Montreal chapter of the Hash House Harriers takes the typical running routine off the
The recreational exercise club originated in 1938 when a British
soldier named Gillespie was sitting with his fellow expatriates in a restaurant called the
Hash House in Kuala Lumpur, Malaysia when he had an idea of how they could get some
"Gillespie turned to his mates and told them that he was
going out (into the jungle) and lay a trail and that they should try and follow,"
said Ian Hepher, a Kirkland resident and founder of the Montreal chapter.
That idea evolved into a club with over 1,000 chapters around the
world. The Montreal chapter meets at Moe's Deli and Bar on St. John's Boulevard (we
meet anywhere - ed.) and has close to 500 members, with about half from the West
Island. Although participants usually run the trails, they sometimes go on bikes,
like they did last Sunday in St. Lazare.
In hashing, as they call it, athletic and
competitive aspects take a back seat to the social side of things. The trails are
marked such that fast-trackers are slowed down through false trails so that slower
participants can keep up.
"We try to keep the group together," said Hepher.
"It's in the beauty of how the trail is laid."
The designated hare goes out and drops a one-inch blob of flour
every few paces. In the case of high grass, biodegradable strips of toilet paper are
hung from sticks. In the winter, hares use paprika, concentrated Kool Aid powder or
To slow down the front-runners, a series of back-checks direct
them back a number of trail markings.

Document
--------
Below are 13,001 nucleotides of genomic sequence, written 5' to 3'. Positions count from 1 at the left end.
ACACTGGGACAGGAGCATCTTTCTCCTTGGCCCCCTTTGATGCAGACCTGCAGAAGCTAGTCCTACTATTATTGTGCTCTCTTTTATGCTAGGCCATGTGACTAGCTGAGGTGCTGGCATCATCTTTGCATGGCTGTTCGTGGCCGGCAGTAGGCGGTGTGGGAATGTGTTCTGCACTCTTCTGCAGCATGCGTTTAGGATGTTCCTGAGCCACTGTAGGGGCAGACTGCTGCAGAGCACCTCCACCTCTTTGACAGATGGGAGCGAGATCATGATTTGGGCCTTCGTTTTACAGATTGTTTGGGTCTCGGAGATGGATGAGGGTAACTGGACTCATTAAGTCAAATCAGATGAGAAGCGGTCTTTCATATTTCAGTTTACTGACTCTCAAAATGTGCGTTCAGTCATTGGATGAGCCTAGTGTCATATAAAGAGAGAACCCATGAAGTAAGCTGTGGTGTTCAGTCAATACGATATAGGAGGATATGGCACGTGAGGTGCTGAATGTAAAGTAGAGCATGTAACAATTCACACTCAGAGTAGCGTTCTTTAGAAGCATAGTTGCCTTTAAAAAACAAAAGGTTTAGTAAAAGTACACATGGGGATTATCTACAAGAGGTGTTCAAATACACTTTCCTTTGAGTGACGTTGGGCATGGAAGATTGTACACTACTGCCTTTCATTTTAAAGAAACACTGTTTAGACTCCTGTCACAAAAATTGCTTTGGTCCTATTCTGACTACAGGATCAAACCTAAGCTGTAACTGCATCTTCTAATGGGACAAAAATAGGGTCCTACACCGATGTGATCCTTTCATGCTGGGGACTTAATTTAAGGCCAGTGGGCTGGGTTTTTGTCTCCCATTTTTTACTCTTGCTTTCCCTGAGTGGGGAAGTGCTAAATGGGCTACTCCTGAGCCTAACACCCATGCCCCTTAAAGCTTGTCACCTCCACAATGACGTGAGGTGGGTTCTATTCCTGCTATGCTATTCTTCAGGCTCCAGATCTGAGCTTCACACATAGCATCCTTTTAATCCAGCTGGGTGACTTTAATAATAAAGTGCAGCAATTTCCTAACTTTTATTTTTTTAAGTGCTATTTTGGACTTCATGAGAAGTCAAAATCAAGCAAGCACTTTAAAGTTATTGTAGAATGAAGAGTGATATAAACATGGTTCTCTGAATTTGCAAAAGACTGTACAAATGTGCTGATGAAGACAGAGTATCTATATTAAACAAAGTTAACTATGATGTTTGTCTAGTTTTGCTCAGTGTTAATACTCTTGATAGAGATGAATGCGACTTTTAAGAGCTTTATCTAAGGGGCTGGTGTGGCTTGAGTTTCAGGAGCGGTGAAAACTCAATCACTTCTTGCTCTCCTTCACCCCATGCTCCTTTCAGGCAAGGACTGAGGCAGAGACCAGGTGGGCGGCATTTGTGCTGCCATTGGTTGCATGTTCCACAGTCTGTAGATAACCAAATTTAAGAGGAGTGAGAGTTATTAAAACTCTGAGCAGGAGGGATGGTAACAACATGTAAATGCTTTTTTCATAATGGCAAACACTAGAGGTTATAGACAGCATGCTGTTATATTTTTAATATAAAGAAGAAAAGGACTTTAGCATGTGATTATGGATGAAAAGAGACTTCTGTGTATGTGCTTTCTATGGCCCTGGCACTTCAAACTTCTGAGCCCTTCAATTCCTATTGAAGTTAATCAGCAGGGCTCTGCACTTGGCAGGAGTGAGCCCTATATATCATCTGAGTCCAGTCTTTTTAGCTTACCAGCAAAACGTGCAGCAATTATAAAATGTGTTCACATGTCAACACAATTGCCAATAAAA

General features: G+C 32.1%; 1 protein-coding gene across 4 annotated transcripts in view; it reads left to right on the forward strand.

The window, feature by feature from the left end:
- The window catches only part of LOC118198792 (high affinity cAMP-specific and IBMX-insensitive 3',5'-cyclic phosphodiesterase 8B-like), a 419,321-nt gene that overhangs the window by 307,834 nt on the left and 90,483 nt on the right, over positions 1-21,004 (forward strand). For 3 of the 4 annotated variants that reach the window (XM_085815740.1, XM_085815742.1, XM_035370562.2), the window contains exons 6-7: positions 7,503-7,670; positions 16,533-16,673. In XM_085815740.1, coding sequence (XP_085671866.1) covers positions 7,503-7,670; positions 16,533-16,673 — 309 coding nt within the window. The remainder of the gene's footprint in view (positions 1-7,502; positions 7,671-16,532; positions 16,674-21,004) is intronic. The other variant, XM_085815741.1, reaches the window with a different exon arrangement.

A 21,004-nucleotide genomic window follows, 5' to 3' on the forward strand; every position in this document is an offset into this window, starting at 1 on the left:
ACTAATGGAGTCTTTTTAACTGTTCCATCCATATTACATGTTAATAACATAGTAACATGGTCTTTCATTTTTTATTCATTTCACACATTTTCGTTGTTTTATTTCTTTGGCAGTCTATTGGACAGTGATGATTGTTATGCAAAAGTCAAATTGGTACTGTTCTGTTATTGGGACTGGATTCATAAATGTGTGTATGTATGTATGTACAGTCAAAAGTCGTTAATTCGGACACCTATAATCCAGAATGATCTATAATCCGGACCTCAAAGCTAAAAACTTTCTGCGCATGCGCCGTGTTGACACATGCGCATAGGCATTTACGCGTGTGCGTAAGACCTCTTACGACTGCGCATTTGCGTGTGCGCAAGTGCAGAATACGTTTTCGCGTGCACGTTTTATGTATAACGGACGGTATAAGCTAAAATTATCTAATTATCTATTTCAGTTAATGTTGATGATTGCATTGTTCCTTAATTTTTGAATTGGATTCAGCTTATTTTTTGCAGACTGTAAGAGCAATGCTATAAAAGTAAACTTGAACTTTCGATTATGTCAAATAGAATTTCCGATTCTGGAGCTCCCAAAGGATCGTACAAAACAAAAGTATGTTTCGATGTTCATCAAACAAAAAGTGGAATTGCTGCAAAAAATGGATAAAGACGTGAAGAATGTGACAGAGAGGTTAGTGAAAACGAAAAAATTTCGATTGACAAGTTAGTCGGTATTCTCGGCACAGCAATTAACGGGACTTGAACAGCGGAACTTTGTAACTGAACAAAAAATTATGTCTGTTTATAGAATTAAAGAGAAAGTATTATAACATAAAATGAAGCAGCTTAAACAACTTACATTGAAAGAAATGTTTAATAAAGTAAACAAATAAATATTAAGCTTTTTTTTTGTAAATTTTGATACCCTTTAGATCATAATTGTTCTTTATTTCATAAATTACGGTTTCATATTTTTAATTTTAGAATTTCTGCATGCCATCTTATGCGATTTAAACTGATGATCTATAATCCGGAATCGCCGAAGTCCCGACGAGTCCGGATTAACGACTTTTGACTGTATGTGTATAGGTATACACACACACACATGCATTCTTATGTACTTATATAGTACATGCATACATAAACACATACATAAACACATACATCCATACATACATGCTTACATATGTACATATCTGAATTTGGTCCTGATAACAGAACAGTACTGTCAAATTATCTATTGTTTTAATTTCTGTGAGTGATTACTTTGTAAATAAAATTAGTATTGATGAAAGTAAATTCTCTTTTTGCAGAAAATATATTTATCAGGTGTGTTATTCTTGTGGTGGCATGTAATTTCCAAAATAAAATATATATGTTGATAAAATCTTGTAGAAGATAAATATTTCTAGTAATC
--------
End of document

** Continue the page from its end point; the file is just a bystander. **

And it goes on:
There are short and long trails, depending on your stamina.
Member's demonstrate their sense of humour through eccentric
nicknames such as Cousin It, Skinflint, and in the case of Hepher, Dead Animal.
Current Grand Master, Dave Saunders is called Numbskull.
They also have their own glossary of terms. A Daytripper is
anyone who trips during a run. A Hound is a hasher who follows the hare's trail.
Shiggy is mud.
Comfortable running gear is encouraged, but if someone shows up in new shoes, they are
made to drink from them. But anyone accused of mischievous behaviour is penalized,
perhaps by having a toilet seat hung around his head.
The hash is held irrespective of weather conditions, which only
add to the fun. For serious members, there is a big International Hash held every
two years. The next one is in India.
"When members visit another country," said Hepher,
"they often contact the local chapter for advice on the best accommodations, food,
The club has no membership fees; participants pay $7 to join
weekly events and profits go to a selected charity.
"We have occasional auctions of silly items," said
Hepher," and also raise money through corporate donations. Last year we raised
over two thousand five hundred dollars for the Cedar Cancer Institute."
For details and a schedule of events, call 840-8769 or go to